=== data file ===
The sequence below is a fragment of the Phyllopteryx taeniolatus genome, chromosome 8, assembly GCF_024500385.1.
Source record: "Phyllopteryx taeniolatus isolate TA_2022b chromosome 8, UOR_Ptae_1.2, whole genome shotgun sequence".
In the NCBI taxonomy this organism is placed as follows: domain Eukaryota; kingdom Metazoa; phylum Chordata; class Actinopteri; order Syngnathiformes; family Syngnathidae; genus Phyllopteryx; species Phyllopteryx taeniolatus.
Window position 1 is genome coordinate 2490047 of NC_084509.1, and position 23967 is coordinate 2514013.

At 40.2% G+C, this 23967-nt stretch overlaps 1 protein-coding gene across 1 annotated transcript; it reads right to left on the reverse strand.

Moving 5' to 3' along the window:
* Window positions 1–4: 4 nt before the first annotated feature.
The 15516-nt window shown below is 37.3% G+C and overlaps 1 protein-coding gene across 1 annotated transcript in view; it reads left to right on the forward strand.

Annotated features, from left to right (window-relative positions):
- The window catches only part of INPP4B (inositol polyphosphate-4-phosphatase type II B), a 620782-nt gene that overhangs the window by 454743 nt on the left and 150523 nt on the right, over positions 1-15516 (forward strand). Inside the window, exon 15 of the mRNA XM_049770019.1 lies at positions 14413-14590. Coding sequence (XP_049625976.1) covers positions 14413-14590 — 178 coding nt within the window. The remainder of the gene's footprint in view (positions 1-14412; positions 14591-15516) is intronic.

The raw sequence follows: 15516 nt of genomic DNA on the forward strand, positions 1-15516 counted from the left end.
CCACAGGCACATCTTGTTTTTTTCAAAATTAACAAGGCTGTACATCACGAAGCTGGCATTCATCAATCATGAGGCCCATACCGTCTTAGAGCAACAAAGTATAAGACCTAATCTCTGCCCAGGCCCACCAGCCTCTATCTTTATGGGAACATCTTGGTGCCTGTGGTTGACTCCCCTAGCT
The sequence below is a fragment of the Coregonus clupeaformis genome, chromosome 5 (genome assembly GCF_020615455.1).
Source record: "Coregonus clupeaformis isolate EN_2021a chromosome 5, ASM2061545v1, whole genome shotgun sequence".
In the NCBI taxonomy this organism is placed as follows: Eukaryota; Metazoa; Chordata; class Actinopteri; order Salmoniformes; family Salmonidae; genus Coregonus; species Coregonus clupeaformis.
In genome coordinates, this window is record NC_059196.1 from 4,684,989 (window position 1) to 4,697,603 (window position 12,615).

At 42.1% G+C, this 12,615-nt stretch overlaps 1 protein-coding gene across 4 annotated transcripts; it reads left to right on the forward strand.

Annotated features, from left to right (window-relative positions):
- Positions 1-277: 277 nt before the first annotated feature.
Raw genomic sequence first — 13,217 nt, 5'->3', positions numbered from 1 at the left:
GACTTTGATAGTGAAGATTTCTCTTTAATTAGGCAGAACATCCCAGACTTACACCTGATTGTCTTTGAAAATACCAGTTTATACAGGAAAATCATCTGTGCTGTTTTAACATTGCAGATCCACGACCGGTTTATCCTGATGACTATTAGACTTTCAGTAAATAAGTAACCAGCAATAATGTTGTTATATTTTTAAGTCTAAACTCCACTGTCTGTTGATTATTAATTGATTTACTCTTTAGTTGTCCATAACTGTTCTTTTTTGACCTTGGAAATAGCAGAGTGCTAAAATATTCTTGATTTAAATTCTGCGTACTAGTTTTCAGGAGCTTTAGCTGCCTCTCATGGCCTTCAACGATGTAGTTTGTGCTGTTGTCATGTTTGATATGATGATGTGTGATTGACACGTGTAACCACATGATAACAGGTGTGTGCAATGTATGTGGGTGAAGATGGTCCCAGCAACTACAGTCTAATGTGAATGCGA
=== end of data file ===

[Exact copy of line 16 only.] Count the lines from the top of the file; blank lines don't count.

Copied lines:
In genome coordinates, this window is record NC_059196.1 from 4,684,989 (window position 1) to 4,697,603 (window position 12,615).